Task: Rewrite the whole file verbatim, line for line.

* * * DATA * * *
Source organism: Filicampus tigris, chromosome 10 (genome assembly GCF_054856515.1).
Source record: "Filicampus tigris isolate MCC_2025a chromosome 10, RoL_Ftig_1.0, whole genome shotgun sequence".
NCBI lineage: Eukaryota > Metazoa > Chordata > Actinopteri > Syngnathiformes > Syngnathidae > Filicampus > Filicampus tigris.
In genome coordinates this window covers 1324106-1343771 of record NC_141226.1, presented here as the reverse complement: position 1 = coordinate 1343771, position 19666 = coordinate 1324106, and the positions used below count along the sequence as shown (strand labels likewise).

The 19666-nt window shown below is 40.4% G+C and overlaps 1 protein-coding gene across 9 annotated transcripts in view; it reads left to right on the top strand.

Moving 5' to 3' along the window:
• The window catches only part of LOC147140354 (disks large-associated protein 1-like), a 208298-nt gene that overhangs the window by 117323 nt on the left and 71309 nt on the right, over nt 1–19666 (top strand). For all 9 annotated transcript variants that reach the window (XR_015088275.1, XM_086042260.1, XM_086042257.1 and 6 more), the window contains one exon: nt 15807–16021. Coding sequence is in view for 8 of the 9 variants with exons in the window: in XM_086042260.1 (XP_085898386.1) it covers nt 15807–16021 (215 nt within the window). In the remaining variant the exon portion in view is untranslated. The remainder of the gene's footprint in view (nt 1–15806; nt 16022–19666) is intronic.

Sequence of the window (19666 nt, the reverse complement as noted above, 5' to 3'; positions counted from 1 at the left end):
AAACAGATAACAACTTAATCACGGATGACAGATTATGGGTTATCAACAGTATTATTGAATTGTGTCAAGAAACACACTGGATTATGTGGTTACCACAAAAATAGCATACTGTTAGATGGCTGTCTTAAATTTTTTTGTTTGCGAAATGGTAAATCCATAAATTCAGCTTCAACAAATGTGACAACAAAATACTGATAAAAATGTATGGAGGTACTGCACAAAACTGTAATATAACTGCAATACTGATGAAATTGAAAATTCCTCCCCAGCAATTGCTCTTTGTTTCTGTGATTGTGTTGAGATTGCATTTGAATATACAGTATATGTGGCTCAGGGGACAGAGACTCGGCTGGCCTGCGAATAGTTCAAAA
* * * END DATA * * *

Source organism: Filicampus tigris, chromosome 10 (genome assembly GCF_054856515.1).
Source record: "Filicampus tigris isolate MCC_2025a chromosome 10, RoL_Ftig_1.0, whole genome shotgun sequence".
NCBI lineage: Eukaryota > Metazoa > Chordata > Actinopteri > Syngnathiformes > Syngnathidae > Filicampus > Filicampus tigris.
In genome coordinates this window covers 1324106-1343771 of record NC_141226.1, presented here as the reverse complement: position 1 = coordinate 1343771, position 19666 = coordinate 1324106, and the positions used below count along the sequence as shown (strand labels likewise).

The 19666-nt window shown below is 40.4% G+C and overlaps 1 protein-coding gene across 9 annotated transcripts in view; it reads left to right on the top strand.

Moving 5' to 3' along the window:
• The window catches only part of LOC147140354 (disks large-associated protein 1-like), a 208298-nt gene that overhangs the window by 117323 nt on the left and 71309 nt on the right, over nt 1–19666 (top strand). For all 9 annotated transcript variants that reach the window (XR_015088275.1, XM_086042260.1, XM_086042257.1 and 6 more), the window contains one exon: nt 15807–16021. Coding sequence is in view for 8 of the 9 variants with exons in the window: in XM_086042260.1 (XP_085898386.1) it covers nt 15807–16021 (215 nt within the window). In the remaining variant the exon portion in view is untranslated. The remainder of the gene's footprint in view (nt 1–15806; nt 16022–19666) is intronic.

Sequence of the window (19666 nt, the reverse complement as noted above, 5' to 3'; positions counted from 1 at the left end):
AAACAGATAACAACTTAATCACGGATGACAGATTATGGGTTATCAACAGTATTATTGAATTGTGTCAAGAAACACACTGGATTATGTGGTTACCACAAAAATAGCATACTGTTAGATGGCTGTCTTAAATTTTTTTGTTTGCGAAATGGTAAATCCATAAATTCAGCTTCAACAAATGTGACAACAAAATACTGATAAAAATGTATGGAGGTACTGCACAAAACTGTAATATAACTGCAATACTGATGAAATTGAAAATTCCTCCCCAGCAATTGCTCTTTGTTTCTGTGATTGTGTTGAGATTGCATTTGAATATACAGTATATGTGGCTCAGGGGACAGAGACTCGGCTGGCCTGCGAATAGTTCAAAA